BRITT | Nine thousand Christmas lights, 12 extension cords and hours — even days — of work.
That’s what has made West Hancock eighth-grader Kevin Terhark’s annual lights display at his family’s house the brightest on Golfview Avenue in Britt.
“At first, Craig and I weren’t sure how it was going to look, but I was pleasantly surprised when he turned them on and how good they actually looked,” said Terhark’s mother, Karie.
Terhark, 15, has decorated his family’s house with strands of Christmas lights for the past three years, and each year, his display surpasses the last and brings him closer to achieving his ultimate goal: 20,000 lights and lights that synchronize with music.
Last year, he used 4,000 lights to decorate the yard, and the year before, he displayed about 2,000 along the house.
The lights, which range in color and style, are mostly purchased with money he earns mowing lawns and dogsitting, while others have been provided by his parents or his grandparents.
“It’s fun,” he said.
Throughout the year, Terhark purchases and stores the lights until it’s time to display them, and this year, he started putting the lights up — with minimal assistance from his father, Craig — in mid-September.
“I was done putting them up the day before Thanksgiving,” he said.
Every evening since then, the lights have been lit for motorists and passersby to see.
The display features lighted trees created using metal tomato cages, blinking lights surrounding lighted trees and two lighted snowflakes that connect to lights that line the driveway.
“I’m happy he got them working,” Craig said. “He kept blowing fuses and had to pull through and figure it out.”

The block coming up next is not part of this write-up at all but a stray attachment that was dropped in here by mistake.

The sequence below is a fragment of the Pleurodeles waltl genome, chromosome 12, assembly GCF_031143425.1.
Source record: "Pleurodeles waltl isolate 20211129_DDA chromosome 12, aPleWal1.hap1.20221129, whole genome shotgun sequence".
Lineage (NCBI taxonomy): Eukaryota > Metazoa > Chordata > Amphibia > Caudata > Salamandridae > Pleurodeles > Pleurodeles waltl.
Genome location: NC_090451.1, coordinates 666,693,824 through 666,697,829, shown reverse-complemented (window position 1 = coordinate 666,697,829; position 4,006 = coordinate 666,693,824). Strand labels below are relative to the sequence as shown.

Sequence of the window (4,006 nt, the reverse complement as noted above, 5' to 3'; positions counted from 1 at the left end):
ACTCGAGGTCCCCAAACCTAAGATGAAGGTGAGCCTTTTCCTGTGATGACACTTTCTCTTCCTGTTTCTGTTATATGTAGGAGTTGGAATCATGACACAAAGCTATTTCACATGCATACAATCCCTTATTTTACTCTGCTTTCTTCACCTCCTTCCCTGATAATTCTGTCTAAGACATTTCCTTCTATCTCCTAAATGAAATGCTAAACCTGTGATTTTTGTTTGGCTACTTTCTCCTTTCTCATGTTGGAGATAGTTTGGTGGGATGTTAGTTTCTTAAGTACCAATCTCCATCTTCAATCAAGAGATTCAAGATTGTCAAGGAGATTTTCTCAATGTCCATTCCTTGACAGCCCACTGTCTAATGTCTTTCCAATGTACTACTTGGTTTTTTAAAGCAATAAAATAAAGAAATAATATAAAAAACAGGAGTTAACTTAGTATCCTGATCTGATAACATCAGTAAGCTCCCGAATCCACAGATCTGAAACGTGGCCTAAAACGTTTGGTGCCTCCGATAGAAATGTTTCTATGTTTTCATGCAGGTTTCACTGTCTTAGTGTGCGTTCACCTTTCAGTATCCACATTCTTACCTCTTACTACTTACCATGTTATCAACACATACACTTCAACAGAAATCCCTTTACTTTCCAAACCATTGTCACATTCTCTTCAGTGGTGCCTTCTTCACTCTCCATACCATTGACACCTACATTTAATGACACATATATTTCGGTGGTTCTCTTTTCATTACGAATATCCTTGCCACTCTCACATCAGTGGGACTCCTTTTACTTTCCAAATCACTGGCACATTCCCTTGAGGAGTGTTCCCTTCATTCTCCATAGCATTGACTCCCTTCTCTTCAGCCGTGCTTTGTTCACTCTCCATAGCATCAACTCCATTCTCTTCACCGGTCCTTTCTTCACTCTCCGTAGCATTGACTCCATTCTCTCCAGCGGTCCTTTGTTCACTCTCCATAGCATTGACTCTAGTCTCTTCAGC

The modern-day Clark Griswold was inspired by YouTube videos that showcase over-the-top Christmas lights displays around the world and his neighbors John Bowman and Wayne Kronemann.
“They’ve always done it, I just think he wanted to outdo them,” Karie said.
And Terhark believes he’s succeeded with this year’s display lighting nearly every tree, shrub and building in the yard and then some.
Bowman, a retired teacher who substitutes in the area, said he’s glad the Christmas lights display has given Terhark “something to do.”
“It’s been fun watching him,” he said.
Bowman said his display, which was started when he and his wife married, changes “a little bit every year,” but he doesn’t put them up or turn them on until after Thanksgiving, which means Terhark usually beats him in flipping the switch on the Christmas lights season.
Karie said her son’s display has garnered “lots of people honking as they drive by.”
And in anticipation that next year’s display will be bigger and brighter, Terhark’s parents joked they would contract him out to do other people’s Christmas lights to help pay the electric bill but said the money could also be used to buy more lights.
This lights will remain on until early January, Karie said.